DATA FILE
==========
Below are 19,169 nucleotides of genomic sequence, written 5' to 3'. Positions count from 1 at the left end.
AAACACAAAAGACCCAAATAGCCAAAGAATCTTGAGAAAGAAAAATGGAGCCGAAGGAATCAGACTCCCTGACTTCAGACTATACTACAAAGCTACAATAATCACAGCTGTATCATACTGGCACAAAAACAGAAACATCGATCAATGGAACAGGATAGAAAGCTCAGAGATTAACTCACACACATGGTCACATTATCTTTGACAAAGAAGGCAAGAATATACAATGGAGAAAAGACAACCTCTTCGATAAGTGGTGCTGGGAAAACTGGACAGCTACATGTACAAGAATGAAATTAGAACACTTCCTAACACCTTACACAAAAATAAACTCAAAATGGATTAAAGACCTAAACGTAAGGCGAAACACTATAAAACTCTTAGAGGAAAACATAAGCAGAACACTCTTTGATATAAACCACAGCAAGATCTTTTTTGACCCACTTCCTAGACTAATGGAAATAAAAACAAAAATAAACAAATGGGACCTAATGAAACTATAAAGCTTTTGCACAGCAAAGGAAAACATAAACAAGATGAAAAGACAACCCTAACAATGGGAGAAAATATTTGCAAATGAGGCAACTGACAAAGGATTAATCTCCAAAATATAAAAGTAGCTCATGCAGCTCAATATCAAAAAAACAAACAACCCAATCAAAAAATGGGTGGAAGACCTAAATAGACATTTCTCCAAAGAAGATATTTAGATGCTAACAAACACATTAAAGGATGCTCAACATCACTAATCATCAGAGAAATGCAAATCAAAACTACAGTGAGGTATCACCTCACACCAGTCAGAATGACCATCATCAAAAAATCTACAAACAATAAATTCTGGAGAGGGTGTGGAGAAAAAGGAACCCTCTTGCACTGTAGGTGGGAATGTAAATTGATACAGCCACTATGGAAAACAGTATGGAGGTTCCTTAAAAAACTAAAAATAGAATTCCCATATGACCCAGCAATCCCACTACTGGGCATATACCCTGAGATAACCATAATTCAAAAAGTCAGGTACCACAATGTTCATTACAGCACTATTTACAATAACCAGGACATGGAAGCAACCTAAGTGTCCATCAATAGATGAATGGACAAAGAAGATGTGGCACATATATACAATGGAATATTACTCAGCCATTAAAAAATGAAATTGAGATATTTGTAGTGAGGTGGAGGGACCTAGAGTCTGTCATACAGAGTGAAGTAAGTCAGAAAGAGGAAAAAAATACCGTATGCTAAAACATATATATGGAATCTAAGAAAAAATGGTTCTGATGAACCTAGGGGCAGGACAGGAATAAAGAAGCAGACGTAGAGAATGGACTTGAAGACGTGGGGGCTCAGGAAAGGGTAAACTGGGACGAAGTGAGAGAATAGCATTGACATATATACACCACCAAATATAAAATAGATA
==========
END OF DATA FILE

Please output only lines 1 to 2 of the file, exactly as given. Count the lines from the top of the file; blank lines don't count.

Below are 19,169 nucleotides of genomic sequence, written 5' to 3'. Positions count from 1 at the left end.
AAACACAAAAGACCCAAATAGCCAAAGAATCTTGAGAAAGAAAAATGGAGCCGAAGGAATCAGACTCCCTGACTTCAGACTATACTACAAAGCTACAATAATCACAGCTGTATCATACTGGCACAAAAACAGAAACATCGATCAATGGAACAGGATAGAAAGCTCAGAGATTAACTCACACACATGGTCACATTATCTTTGACAAAGAAGGCAAGAATATACAATGGAGAAAAGACAACCTCTTCGATAAGTGGTGCTGGGAAAACTGGACAGCTACATGTACAAGAATGAAATTAGAACACTTCCTAACACCTTACACAAAAATAAACTCAAAATGGATTAAAGACCTAAACGTAAGGCGAAACACTATAAAACTCTTAGAGGAAAACATAAGCAGAACACTCTTTGATATAAACCACAGCAAGATCTTTTTTGACCCACTTCCTAGACTAATGGAAATAAAAACAAAAATAAACAAATGGGACCTAATGAAACTATAAAGCTTTTGCACAGCAAAGGAAAACATAAACAAGATGAAAAGACAACCCTAACAATGGGAGAAAATATTTGCAAATGAGGCAACTGACAAAGGATTAATCTCCAAAATATAAAAGTAGCTCATGCAGCTCAATATCAAAAAAACAAACAACCCAATCAAAAAATGGGTGGAAGACCTAAATAGACATTTCTCCAAAGAAGATATTTAGATGCTAACAAACACATTAAAGGATGCTCAACATCACTAATCATCAGAGAAATGCAAATCAAAACTACAGTGAGGTATCACCTCACACCAGTCAGAATGACCATCATCAAAAAATCTACAAACAATAAATTCTGGAGAGGGTGTGGAGAAAAAGGAACCCTCTTGCACTGTAGGTGGGAATGTAAATTGATACAGCCACTATGGAAAACAGTATGGAGGTTCCTTAAAAAACTAAAAATAGAATTCCCATATGACCCAGCAATCCCACTACTGGGCATATACCCTGAGATAACCATAATTCAAAAAGTCAGGTACCACAATGTTCATTACAGCACTATTTACAATAACCAGGACATGGAAGCAACCTAAGTGTCCATCAATAGATGAATGGACAAAGAAGATGTGGCACATATATACAATGGAATATTACTCAGCCATTAAAAAATGAAATTGAGATATTTGTAGTGAGGTGGAGGGACCTAGAGTCTGTCATACAGAGTGAAGTAAGTCAGAAAGAGGAAAAAAATACCGTATGCTAAAACATATATATGGAATCTAAGAAAAAATGGTTCTGATGAACCTAGGGGCAGGACAGGAATAAAGAAGCAGACGTAGAGAATGGACTTGAAGACGTGGGGGCTCAGGAAAGGGTAAACTGGGACGAAGTGAGAGAATAGCATTGACATATATACACCACCAAATATAAAATAGATA